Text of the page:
Lyor Cohen Joins YouTube

YouTube has tapped Lyor Cohen, the former chief exec of Island Def Jam who went on to run Warner Music Group, as its new Global Head of Music as the streaming giant faces challenges from the major labels and, in particular, Irving Azoff over royalties and copyright issues.

Photo: Richard Vogel/AP
The YouTube Music app on a mobile phone.

“Lyor is a lion of the music industry,” YouTube Chief Business Officer Robert Kyncl said in statement quoted by Music Business Worldwide. “As we enter the growth era of the music industry, Lyor is in a position to make tremendous difference in accelerating that growth in a fair way for everyone. We are thrilled to welcome him to YouTube.”

After leaving Def Jam, Cohen formed 300 Entertainment, which he will continue to run. Google, YouTube’s parent company, is a major backer of 300.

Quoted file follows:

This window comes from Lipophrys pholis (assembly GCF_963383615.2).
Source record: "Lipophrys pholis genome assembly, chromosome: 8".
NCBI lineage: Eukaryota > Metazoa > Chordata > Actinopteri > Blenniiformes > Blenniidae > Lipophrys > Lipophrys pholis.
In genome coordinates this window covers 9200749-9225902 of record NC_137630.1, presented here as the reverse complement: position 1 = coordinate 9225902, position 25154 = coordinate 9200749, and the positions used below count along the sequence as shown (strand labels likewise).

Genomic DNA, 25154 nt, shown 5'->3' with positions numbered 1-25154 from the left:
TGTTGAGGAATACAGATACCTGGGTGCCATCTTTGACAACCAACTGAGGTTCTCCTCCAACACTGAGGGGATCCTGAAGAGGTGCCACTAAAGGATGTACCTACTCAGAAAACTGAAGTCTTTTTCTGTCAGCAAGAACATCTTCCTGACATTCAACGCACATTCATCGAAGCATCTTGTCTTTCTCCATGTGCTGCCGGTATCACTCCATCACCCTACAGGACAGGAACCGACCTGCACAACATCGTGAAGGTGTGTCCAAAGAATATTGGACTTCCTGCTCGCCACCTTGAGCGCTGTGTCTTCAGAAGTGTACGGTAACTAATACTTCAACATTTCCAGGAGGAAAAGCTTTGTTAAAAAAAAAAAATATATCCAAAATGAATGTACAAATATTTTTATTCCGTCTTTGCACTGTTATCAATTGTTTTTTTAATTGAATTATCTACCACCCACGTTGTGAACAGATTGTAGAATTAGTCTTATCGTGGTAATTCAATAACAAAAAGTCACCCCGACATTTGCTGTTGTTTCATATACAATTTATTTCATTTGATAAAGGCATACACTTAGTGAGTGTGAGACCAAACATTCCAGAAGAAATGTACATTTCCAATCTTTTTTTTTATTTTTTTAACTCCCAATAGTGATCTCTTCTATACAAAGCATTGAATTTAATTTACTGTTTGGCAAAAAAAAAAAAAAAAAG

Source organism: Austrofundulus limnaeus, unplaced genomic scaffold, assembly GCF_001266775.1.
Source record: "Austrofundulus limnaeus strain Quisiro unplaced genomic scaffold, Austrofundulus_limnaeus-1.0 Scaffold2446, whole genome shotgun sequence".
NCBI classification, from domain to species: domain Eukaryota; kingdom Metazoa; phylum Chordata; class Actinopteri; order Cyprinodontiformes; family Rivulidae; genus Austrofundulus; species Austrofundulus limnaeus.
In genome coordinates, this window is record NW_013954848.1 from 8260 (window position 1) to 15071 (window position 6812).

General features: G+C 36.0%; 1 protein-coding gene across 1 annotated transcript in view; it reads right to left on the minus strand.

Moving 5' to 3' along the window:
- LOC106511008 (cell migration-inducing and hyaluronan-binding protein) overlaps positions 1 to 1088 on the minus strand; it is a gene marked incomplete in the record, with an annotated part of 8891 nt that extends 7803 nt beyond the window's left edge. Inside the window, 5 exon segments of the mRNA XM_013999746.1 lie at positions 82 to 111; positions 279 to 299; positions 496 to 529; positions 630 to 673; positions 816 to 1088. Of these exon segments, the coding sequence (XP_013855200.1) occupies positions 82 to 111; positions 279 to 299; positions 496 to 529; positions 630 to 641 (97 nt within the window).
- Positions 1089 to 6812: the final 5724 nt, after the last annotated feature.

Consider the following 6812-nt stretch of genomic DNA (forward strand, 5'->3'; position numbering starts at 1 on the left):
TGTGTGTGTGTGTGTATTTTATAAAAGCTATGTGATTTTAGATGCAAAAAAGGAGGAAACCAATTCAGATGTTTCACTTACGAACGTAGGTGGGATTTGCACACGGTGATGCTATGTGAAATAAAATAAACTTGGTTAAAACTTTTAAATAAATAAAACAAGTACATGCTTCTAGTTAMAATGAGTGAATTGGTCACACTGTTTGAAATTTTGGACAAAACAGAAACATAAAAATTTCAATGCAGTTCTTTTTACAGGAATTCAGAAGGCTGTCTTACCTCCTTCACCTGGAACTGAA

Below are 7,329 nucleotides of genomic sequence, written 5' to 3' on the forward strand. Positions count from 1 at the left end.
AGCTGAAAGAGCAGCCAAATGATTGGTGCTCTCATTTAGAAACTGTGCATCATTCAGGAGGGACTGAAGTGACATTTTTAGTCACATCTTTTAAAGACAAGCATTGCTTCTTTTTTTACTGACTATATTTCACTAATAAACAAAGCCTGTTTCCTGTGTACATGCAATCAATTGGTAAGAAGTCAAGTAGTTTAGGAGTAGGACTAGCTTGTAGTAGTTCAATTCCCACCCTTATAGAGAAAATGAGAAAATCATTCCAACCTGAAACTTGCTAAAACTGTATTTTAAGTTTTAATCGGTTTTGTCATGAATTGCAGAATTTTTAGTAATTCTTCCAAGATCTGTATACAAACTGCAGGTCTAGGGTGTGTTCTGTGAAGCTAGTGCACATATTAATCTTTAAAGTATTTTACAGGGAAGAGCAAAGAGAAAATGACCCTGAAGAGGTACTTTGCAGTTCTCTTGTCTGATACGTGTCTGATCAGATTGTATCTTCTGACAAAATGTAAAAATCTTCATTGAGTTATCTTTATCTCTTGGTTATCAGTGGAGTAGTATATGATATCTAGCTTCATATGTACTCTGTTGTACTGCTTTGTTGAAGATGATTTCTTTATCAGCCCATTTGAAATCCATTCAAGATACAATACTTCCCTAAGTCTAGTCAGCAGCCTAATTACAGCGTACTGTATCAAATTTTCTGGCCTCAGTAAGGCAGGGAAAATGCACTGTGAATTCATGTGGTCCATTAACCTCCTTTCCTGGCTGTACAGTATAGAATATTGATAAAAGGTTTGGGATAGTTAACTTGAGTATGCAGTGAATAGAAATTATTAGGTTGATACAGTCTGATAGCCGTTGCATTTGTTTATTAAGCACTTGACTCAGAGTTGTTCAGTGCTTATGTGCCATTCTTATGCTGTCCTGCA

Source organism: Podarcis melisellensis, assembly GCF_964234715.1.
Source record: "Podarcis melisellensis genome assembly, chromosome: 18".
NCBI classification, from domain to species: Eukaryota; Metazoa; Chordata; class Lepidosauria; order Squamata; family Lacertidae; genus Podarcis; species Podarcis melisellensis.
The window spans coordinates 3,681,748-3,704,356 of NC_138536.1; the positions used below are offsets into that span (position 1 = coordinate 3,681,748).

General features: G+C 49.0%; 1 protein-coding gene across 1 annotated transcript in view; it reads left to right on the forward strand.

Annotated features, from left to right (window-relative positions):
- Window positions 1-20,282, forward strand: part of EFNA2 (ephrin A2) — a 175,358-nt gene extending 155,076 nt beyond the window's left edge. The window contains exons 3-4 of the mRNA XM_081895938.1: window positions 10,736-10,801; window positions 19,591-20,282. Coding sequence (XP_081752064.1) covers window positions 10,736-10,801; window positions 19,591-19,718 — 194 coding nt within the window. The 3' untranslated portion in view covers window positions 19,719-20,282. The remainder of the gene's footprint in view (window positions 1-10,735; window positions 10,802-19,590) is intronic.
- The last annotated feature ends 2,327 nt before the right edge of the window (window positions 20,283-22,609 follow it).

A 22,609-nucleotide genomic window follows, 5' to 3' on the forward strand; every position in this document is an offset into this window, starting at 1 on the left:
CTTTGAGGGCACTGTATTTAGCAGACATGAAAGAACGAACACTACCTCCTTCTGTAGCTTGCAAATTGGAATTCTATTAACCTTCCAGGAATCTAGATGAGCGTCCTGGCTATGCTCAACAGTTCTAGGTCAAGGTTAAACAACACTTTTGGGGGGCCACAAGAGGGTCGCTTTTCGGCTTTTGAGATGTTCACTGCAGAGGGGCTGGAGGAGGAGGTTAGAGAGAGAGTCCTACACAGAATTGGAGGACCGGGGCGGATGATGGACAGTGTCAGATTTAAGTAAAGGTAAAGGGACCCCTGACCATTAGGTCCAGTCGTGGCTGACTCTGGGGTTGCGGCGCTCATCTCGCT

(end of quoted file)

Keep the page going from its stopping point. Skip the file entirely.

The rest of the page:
Cohen brings a little history to YouTube, having overseen the first major label licensing agreement that brought WMG music videos to the streaming website for a piece of advertising revenues. Later, he signed a similar deal between WMG and Spotify.

“Over the last two decades we have seen dramatic shifts, both to the inherent value of music and the literal value that people are willing to pay,” Cohen wrote in a memo to the YouTube music team as reported by MBW. “Technology and new business models have completely changed the established distribution channels that have long served the recorded music industry.

And while change has been met with understandable resistance, I strongly believe that this transformation provides opportunities that will be larger and more rewarding for both artists and the music industry.”

Cohen, in his memo, acknowledges the shifts in technology haven’t been fully embraced, let alone understood, by the larger industry and work must be done to overcome a sense of distrust. He also hopes to focus on breaking emerging artists and “move towards a more collaborative relationship” between the industry and tech.

“I’m confident that we can bridge the worlds of technology and music in ways that benefit everyone, instead of the zero-sum mentality that exists today,” Cohen wrote.